Editorial written by Nikki Walton // Sponsored by Chevrolet Blazer
African Americans have been supported throughout the years by amazing community institutions that have educated, empowered, and emboldened generations. Through engagement with organizations like HBCUs, the black church, and community groups, we leverage the strength of our collective to build our own legacies and live our best lives.
#StoryTime: At the turn of the 20th century, although Black students were finally being admitted into universities, they weren’t fully integrated into university life. Black Greek letter organizations, known as the Divine Nine, were founded to provide them with a safe space to cultivate Black identity, and foster academic excellence, leadership skills, and an overarching mission to strengthen the community.
Many members of Black greekdom have become trailblazers—disrupting industries, breaking boundaries, and making history that we’ve all benefited from. Today, we’re highlighting two famous fraternity members, who are dedicated to their letters for the life, and have adopted community involvement as their motto.
This blockbuster movie star, and former 106 & Park host, joined Omega Psi Phi fraternity while attending North Carolina A&T State University. During a White House panel, Terrence J shared: “When I was 17 years old just going into college, completely rough around the edges and unfocused and my first semester I don’t think I got past a 2.3 maybe a 2.5 that first semester. But I remember being there, for the four years and working with different professors and joining Omega Psi Phi fraternity and getting in with the right crowd and meeting the right people and just really being mentored and nurtured by the right guidance. By the time I graduated college, I graduated with a 3.6 [GPA], I was the student body president, I was at the forefront of my class with a lot of different job prospects.” (1) His membership in Omega Psi Phi played a role in shaping his life, and career, allowing him to show up as the person we all know and love. He is currently the National Ambassador for the Thurgood Marshall College Fund.
Yep, Ghost from Power is an Alpha, y’all! The famous actor pledged Alpha Phi Alpha in 1996 at the University of Georgia. In addition to being yourThough he’s your favorite character to hate on screen, in real life, this self-proclaimed renaissance man routinely helps Black students gain access to the notoriously segregated film industry is true, and doing necessary trail-blazing work towards greater representation! This sentence needs re-writing.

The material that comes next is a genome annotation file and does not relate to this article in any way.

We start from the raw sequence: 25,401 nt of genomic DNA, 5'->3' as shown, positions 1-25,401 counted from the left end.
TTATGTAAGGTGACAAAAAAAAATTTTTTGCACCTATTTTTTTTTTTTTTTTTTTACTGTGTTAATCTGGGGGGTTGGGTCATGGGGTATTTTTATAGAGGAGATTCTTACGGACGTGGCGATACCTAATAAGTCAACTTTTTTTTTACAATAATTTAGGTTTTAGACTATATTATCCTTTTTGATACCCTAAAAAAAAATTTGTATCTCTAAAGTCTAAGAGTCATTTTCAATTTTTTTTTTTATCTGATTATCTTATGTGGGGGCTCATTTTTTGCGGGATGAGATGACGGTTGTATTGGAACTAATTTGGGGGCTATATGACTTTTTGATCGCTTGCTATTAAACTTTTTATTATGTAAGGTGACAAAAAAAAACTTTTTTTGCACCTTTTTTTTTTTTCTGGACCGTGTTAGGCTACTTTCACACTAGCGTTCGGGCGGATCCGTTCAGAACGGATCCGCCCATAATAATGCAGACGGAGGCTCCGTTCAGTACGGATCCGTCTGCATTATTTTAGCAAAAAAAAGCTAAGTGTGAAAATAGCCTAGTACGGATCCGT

Colin Kaepernick, the trailblazing celebrity activist, and former San Francisco 49ner, pledged the Xi Phi chapter of Kappa Alpha Psi at the University of Nevada, Reno. During the NFL’s 2016-2017 season, Kaepernick began kneeling during the National Anthem in protest of racial injustice. “He took a knee for us, so we need to stand up for him.”, radio host Mark Thompson shared, echoing the Black community’s support for Kaepernick. His courage led to him being named one of Time’s Most Influential People, and one of the faces of the new Civil Rights Movement.
The two-time Grammy nominated, legendary composer, and performer, Kurt Carr pledged Phi Beta Sigma at the University of Connecticut. His newly released single, “Bless Somebody Else,”, is the theme of his life for this season, and is definitely in alignment with the principles of Black Greek life. In fact, a portion of proceeds from the single will bless charities.
Terrence Connor Carson also known as T.C. Carson, who played the debonair Kyle Barker on the trailblazing FOX sitcom Living Single, attended the University of Illinois at Urbana–Champaign. He became a member of the Iota Phi Theta fraternity in 1981. Although Carson has landed major roles since then, the impact Living Single had on our community was significant. The entire cast was a beautiful and accurate portrayal of Black life, one that the world needed to see at that time.
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